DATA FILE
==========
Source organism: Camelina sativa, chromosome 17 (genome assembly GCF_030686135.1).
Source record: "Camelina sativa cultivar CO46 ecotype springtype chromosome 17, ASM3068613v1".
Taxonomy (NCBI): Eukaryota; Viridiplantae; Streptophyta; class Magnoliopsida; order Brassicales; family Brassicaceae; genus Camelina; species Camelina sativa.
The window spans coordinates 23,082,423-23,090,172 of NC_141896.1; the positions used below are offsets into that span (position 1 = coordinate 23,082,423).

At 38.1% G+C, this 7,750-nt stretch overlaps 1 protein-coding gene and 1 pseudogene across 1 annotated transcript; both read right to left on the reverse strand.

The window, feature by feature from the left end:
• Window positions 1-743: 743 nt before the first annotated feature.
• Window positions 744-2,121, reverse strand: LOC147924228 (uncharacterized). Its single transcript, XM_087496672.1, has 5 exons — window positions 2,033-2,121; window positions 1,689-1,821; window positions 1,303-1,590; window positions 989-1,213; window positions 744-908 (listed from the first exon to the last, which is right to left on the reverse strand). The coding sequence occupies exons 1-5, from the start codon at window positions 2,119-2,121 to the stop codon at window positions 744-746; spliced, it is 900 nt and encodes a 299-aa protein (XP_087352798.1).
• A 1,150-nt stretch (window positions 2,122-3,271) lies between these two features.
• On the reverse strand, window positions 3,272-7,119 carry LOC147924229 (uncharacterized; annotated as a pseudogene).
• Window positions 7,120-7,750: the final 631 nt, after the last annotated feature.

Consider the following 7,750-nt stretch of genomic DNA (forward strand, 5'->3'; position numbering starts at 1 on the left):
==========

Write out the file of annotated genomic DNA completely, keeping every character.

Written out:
Source organism: Camelina sativa, chromosome 17 (genome assembly GCF_030686135.1).
Source record: "Camelina sativa cultivar CO46 ecotype springtype chromosome 17, ASM3068613v1".
Taxonomy (NCBI): Eukaryota; Viridiplantae; Streptophyta; class Magnoliopsida; order Brassicales; family Brassicaceae; genus Camelina; species Camelina sativa.
The window spans coordinates 23,082,423-23,090,172 of NC_141896.1; the positions used below are offsets into that span (position 1 = coordinate 23,082,423).

At 38.1% G+C, this 7,750-nt stretch overlaps 1 protein-coding gene and 1 pseudogene across 1 annotated transcript; both read right to left on the reverse strand.

The window, feature by feature from the left end:
• Window positions 1-743: 743 nt before the first annotated feature.
• Window positions 744-2,121, reverse strand: LOC147924228 (uncharacterized). Its single transcript, XM_087496672.1, has 5 exons — window positions 2,033-2,121; window positions 1,689-1,821; window positions 1,303-1,590; window positions 989-1,213; window positions 744-908 (listed from the first exon to the last, which is right to left on the reverse strand). The coding sequence occupies exons 1-5, from the start codon at window positions 2,119-2,121 to the stop codon at window positions 744-746; spliced, it is 900 nt and encodes a 299-aa protein (XP_087352798.1).
• A 1,150-nt stretch (window positions 2,122-3,271) lies between these two features.
• On the reverse strand, window positions 3,272-7,119 carry LOC147924229 (uncharacterized; annotated as a pseudogene).
• Window positions 7,120-7,750: the final 631 nt, after the last annotated feature.

Consider the following 7,750-nt stretch of genomic DNA (forward strand, 5'->3'; position numbering starts at 1 on the left):